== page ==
Israeli Kids' Lunch Money Is Safe: Bullying Is in Decline

Contrary to popular notion, similar trend found across Europe, with exception of U.K., Ireland.

School bullying in Israel has dropped by some 40% since the mid-1990s, new research published this week shows. The study, published in the International Journal of Public Health, compares incidents of school bullying among students aged 11-15 in 21 countries between 1994 and 2006.

In contrast to popular notions, the study's researchers found a significant drop in bullying - which was defined as stronger schoolchildren picking on weaker ones. A similar trend was found across Europe, with the exception of Britain and Ireland, where school bullying reportedly increased.

The research was based on identical questionnaires handed out to students of three ages: 11, 13 and 15 years old. Each age group included 1,500 students in each of the 21 countries. The findings indicate that in 1994, 62 percent of boys and 33 percent of girls in Israel said they bullied other children; 62 percent of boys and 45 percent of girls said they had been bullied by others. In 2006, only 40 percent of boys and 19 percent of girls said they were bullying others, while 40 percent of boys and 27 percent of girls said they were bullied.

"There's always a difference between what is actually happening and the headlines," said Dr. Michal Molcho, a lecturer at the National University of Ireland, Galway, who led the research team. "The headlines are often a lot more bleak."

The research did not look into the reasons for the drop in bullying, but Molcho believes "one of the reasons is that violent behavior is stopped earlier today. I think there is a lot more awareness of violence among teachers." She added, however, that the research investigated a particular kind of violence - one that repetitively targets a certain student with physical assault, verbal violence and ostracism.

"There had never been findings supporting the claim that there was a sharp rise in violence," said Dr. Yossi Harel-Fisch of Bar-Ilan University's international youth well-being and health program, who conducted the research in Israel. "There's more public awareness, the system became more sensitive, and the police open cases on bullies more quickly."

"In this particular research, we see a very nice drop in violence in Israel," he said. "Although the drop was also due to a slight change to the research questions, there is genuine improvement that cannot be dismissed. The greatest drop was recorded in bullying, but if you look across the field at different kinds of violence, there's a more general drop, especially in high schools."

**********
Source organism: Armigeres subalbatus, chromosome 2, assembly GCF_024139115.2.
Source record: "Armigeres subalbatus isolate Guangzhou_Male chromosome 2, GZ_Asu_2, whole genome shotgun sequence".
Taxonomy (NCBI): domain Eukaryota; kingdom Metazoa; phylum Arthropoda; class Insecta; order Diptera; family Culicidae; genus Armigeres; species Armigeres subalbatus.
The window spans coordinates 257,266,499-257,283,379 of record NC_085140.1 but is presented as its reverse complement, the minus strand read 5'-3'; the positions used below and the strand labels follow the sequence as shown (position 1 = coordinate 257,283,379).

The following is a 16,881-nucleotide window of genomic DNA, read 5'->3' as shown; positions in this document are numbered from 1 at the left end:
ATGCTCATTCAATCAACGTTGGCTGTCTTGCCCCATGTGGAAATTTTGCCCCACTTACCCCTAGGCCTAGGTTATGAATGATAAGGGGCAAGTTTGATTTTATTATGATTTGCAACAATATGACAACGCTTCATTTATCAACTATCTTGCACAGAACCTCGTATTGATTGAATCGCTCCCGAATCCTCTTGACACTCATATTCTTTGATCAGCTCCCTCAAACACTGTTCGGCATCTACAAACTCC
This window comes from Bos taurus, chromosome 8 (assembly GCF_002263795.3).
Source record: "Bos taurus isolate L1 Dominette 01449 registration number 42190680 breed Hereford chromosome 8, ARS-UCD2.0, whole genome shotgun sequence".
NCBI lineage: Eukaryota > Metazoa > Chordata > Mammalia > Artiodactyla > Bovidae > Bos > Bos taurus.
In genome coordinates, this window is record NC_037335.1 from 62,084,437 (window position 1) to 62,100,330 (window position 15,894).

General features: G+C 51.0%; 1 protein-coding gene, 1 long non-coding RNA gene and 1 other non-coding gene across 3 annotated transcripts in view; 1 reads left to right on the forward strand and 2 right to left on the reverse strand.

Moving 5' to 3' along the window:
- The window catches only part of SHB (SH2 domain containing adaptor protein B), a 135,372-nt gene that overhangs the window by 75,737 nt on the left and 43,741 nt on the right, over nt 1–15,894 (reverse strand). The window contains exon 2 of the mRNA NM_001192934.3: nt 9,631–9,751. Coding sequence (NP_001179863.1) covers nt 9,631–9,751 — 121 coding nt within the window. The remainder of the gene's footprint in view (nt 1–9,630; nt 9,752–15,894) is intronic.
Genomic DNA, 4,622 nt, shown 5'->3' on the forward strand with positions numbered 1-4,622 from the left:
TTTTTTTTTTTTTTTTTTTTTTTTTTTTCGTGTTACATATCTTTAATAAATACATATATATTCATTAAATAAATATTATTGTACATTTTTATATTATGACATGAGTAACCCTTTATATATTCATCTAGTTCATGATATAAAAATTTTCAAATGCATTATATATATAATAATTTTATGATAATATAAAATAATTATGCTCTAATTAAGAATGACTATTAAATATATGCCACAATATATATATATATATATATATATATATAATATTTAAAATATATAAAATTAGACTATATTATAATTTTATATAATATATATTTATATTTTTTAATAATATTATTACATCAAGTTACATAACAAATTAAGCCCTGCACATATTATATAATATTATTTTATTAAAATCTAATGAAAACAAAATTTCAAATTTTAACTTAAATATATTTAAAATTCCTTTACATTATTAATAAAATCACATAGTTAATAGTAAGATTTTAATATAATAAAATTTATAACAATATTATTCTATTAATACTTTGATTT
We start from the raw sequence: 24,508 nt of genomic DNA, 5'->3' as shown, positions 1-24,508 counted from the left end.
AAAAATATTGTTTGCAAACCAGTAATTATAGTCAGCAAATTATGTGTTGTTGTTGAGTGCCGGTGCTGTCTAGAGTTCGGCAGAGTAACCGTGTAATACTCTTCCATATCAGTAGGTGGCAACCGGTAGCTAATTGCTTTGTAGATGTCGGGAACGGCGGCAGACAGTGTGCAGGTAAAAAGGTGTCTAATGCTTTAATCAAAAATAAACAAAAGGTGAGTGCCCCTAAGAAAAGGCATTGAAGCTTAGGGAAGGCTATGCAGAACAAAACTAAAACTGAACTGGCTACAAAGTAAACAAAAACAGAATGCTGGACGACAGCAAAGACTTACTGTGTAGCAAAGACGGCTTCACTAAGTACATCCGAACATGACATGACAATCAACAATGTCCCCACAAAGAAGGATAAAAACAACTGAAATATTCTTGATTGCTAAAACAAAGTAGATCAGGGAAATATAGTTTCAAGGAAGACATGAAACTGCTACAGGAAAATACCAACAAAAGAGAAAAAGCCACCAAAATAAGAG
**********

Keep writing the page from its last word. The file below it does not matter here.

Many Western states view school bullying as an epidemic, and awareness of the phenomenon and its implications has been growing over the past few years. "Children exposed to bullying can develop relationship problems later on in life, and this includes both the bullied and the bully. A bullying pattern of behavior is often set," Molcho said.

About a year ago, the Israel State Comptroller published a report accusing the Education Ministry of failing to tackle the issue and calling to set up a special department to combat bullying. The comptroller report was based on a nationwide survey that found 58% of Israeli students had been bullied in the preceding month.

Harel-Fisch said the new findings were encouraging, but it was too soon to celebrate. "We'd like to see a much bigger drop. We're still not ranked at a very good standing in general school violence."

He noted that other destructive behavior was on the rise. "Alcohol abuse is skyrocketing. Our sixth-graders rank second in Europe for moderate alcohol consumption."

Harel-Fisch also criticized overly disciplinarian anti-violence programs. "For the children, it's only external forces pressuring them to make a different behavioral decision. But if there is no internalization process, you're treating the symptoms, not the problem - and as soon as the disciplinarian isn't there, the student will revert to violence."